This document was prepared by the International Commission on Illumination (CIE) in cooperation with Technical Committee ISO/TC 274, Light and lighting. This first edition of ISO/CIE 17166 cancels and replaces ISO 17166:1999 | CIE S 007-1998, of which it constitutes a minor revision. The document has been editorially revised as per current ISO and CIE rules and the references have been updated.
The document specifies the erythema reference action spectrum, ser(), and the standard erythema dose (SED). The problem of dosimetry in skin photobiology lies in the fact that the ability of ultraviolet (UV) radiation to elicit erythema in human skin depends strongly on wavelength, encompassing a range of four orders of magnitude between 250 nm and 400 nm. Thus, a statement that a subject received an exposure dose of 1 J·cm−2 (104 J·m−2) of UV radiation conveys nothing about the consequences of that exposure in terms of erythema. If the radiation source was a UV-A fluorescent lamp, no erythemal response would be seen apart from in people exhibiting severe, abnormal pathological photosensitivity. The same dose delivered from an unfiltered mercury arc lamp or fluorescent sun-lamp would result in marked violaceous erythema in most white-skinned individuals. Consequently, photobiologists have long recognized the need to express the exposure as an erythemally weighted quantity.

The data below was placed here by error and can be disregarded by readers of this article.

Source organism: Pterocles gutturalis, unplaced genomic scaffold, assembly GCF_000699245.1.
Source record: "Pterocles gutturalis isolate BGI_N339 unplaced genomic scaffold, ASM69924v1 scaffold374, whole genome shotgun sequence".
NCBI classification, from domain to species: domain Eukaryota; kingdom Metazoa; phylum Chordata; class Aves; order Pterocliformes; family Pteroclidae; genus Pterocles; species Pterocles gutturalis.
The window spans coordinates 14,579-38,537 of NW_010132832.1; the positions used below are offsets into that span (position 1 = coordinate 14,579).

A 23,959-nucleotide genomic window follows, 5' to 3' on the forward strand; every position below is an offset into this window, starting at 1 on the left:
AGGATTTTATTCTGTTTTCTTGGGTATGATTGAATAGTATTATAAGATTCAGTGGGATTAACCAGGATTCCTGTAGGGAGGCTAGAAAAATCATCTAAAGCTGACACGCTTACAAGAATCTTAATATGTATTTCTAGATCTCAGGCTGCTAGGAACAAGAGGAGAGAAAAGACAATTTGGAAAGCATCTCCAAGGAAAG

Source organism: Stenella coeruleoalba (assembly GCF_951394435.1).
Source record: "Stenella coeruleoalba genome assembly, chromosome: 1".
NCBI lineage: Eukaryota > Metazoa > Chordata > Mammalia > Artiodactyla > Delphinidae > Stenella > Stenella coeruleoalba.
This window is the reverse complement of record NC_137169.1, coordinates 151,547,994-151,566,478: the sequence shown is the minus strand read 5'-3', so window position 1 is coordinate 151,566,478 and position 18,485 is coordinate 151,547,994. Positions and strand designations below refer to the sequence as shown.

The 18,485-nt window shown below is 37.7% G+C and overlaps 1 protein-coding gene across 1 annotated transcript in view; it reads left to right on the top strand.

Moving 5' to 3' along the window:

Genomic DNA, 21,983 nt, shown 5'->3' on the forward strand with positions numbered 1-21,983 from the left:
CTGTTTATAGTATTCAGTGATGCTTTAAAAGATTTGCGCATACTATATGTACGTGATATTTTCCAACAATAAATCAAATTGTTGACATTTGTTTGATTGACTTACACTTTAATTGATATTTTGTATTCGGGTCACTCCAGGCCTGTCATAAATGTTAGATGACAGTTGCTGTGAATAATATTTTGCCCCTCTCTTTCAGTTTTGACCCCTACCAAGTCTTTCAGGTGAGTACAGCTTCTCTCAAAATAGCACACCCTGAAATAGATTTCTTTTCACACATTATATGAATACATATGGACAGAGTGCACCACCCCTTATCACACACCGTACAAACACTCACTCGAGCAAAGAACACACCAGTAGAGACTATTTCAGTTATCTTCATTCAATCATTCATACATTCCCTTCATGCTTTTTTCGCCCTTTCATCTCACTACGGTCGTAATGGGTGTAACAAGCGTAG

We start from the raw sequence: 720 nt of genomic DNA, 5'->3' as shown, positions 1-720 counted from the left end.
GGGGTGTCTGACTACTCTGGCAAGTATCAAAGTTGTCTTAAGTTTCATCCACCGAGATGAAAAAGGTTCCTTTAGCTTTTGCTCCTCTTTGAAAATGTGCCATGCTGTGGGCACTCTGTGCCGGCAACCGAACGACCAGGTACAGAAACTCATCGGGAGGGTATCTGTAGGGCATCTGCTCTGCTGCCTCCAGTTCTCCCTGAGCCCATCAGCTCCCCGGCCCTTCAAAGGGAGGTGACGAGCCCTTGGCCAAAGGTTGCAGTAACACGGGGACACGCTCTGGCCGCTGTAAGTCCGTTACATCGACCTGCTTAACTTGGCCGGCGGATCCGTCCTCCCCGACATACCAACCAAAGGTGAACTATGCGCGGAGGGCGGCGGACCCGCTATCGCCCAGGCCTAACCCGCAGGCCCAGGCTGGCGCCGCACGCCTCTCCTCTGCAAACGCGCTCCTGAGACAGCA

The term "minimal erythema dose (MED)" has been used widely as a measure of erythemal radiation. This is unreasonable because the MED is not a standard measure of anything but, on the contrary, encompasses the variable nature of individual sensitivity to UV radiation. Variables that affect the MED include: optical and radiometric characteristics of the source; determinants of the exposure, such as dose increment and field size; nature of the skin, such as pigmentation, previous light exposure and anatomical site; and observational factors, such as definition of the endpoint, time of reading after exposure and ambient illumination. To avoid further confusing misuse of the term MED, it is proposed that this term be reserved solely for observational studies in humans and other animals, and that the term "standard erythema dose (SED)" be used as a standardized measure of erythemogenic UV radiation.
The publication is written in English, with a short summary in French and German. It consists of 12 pages and is readily available from the CIE Webshop or from the National Committees of the CIE.